by Dr Anna Hartnell, Senior Lecturer in Contemporary Literature, Birkbeck, University of London
The current uprisings in the United States are the most dramatic recent example of a war that America has been waging with itself since its inception. Most obviously this is about state-sanctioned racist violence and police brutality – a war against black lives. But America’s conflict over race has always been inextricably linked to the larger engine of capitalism on the one hand and the role of government on the other – a government that in its infancy could simultaneously claim to represent a unique experiment in freedom while embracing racialized slavery as a means to build a nation. Government is thus perceived both as a beacon of democracy and as a potentially violent and coercive body against which individual Americans might need to defend themselves.
The spectacle of a quasi-fascist President Trump threatening mostly peaceful Black Lives Matter protestors with marshal law, while at the same time actively encouraging his often gun-wielding libertarian base to rebel against the quarantine measures instituted by state governments to contain the pandemic, brings these contradictions into focus.
By way of introduction to this archived talk on America in Crisis, which took place in 2017 between my colleague Dr Grace Halden and me, I’m going to draw a few connections between our contemporary moment and the crises that Grace and I were discussing three years ago. In the shadow of the inauguration of Donald Trump as president earlier that year, Grace explored the partial meltdown of a nuclear reactor that occurred at Three Mile Island in 1979, and I looked at the fallout from Hurricane Katrina in 2005. We brought together discussions about nuclear power, state violence, the climate crisis, public health, and racialized poverty and inequality.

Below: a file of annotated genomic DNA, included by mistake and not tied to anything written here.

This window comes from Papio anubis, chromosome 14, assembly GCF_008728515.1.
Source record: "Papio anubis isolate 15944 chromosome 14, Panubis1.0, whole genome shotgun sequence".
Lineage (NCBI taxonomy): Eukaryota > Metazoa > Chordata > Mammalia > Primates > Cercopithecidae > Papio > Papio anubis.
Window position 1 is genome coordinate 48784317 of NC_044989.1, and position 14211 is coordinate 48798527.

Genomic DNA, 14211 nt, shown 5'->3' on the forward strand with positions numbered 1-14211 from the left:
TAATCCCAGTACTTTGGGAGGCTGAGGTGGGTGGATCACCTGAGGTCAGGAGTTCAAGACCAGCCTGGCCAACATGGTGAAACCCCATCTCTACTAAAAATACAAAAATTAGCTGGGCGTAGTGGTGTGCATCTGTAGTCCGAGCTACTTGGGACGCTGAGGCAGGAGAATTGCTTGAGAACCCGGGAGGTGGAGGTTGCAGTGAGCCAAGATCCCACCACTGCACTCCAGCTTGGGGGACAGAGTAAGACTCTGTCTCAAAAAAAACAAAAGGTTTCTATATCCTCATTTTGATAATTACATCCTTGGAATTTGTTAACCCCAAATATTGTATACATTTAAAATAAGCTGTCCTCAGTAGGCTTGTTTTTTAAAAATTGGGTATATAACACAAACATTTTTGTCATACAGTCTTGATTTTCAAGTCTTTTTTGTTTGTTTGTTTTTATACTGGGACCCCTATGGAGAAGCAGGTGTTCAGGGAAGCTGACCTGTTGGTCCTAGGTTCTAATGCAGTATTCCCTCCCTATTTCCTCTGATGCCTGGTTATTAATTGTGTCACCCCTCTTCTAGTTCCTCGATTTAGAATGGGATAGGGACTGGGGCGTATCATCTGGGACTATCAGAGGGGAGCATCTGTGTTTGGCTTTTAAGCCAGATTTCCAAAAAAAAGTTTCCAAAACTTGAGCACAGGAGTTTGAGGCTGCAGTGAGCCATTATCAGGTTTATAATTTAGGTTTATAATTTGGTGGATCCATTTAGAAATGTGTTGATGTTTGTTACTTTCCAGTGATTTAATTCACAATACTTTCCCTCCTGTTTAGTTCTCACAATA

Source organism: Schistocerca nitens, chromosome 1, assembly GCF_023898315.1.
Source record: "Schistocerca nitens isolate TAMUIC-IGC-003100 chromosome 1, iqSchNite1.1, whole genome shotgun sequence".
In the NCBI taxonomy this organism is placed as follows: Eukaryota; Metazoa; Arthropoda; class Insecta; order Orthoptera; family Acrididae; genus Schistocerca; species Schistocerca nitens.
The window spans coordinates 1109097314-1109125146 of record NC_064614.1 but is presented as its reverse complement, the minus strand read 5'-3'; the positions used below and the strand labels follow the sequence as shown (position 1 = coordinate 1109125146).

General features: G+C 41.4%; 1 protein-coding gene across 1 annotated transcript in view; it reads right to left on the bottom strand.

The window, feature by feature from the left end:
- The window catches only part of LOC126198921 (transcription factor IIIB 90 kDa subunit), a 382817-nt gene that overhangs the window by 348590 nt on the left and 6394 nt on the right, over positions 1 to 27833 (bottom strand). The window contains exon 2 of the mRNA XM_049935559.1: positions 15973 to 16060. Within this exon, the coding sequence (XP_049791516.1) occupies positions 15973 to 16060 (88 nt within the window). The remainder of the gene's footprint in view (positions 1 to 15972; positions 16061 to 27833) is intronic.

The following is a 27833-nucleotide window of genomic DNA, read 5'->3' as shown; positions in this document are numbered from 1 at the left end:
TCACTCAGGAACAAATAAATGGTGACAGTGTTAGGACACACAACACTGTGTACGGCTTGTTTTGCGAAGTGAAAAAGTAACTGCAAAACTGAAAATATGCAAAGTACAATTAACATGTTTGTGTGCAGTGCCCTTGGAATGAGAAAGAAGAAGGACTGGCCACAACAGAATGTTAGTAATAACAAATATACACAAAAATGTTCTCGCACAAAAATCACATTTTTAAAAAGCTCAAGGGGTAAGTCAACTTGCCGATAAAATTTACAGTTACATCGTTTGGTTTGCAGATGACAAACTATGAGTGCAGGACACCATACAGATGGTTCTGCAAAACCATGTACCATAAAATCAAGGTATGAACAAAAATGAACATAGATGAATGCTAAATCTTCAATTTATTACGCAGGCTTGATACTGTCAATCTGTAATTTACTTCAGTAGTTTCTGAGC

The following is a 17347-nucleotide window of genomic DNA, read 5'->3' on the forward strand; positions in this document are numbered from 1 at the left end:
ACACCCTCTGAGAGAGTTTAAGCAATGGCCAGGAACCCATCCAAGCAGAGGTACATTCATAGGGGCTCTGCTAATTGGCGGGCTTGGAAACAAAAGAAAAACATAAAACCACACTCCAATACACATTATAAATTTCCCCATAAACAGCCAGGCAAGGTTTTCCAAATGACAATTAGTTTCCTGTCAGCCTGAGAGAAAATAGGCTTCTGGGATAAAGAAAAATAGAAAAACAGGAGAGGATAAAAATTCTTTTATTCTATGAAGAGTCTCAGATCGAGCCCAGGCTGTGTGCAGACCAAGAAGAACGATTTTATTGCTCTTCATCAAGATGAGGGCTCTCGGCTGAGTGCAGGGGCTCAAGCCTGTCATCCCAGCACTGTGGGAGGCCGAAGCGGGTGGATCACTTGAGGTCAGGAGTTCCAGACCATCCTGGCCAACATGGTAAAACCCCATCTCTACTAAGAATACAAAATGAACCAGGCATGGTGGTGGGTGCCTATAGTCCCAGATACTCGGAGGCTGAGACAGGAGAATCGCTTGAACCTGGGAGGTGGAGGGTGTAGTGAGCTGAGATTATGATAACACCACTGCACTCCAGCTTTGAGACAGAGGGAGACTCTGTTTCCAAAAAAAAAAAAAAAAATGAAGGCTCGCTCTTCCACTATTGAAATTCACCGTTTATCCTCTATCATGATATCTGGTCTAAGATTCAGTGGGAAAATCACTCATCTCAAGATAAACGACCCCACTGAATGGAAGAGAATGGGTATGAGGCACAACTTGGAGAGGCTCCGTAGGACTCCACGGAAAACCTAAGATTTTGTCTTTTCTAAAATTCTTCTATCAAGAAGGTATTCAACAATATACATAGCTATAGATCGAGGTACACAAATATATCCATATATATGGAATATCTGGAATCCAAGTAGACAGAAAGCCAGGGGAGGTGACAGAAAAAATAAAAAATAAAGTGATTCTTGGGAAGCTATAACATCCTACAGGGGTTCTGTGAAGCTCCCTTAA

What scholars in the field have described as the ‘Katrina crisis’ in particular bears many parallels with what’s going on now. Hurricane Katrina devastated the US Gulf Coast and particularly New Orleans, where the levees protecting the city broke, leading to catastrophic flooding. The submerged city starkly revealed New Orleans’s racial geography and dramatized the fact that if you were black and poor you were far more likely to be left stranded in the drowning city to suffer hunger, lack of basic sanitation, trauma and death. African American New Orleans residents disproportionately bore the brunt of the storm and thus the consequences of decades of neglect of the city’s flood protection systems and the crumbling social safety net.
As conditions deteriorated in the city, the federal and state government launched a response that prioritized the protection of property over humanitarian concerns in a way that criminalized the storm survivors, often portraying them as looters and thugs. As another kind of struggle for survival unfolds on America’s streets today, large sections of the US establishment have similarly portrayed the protestors as rioters and looters. This response is of course key to the immediate cause of these protests: it’s the response of a culture that has supported and funded an increasingly militarized police force that has brutally policed African American neighbourhoods with impunity for decades. This violent state response is also central to the larger contexts of the uprisings, the economic despair that haunts many black neighbourhoods across the US, which has been made immeasurably worse by a pandemic that has led to record unemployment levels and hit people of colour harder in every respect. African Americans have died of Covid-19 in far greater numbers than white people across America. The pandemic has laid bare racialized inequalities in the same way that Hurricane Katrina did fifteen years ago.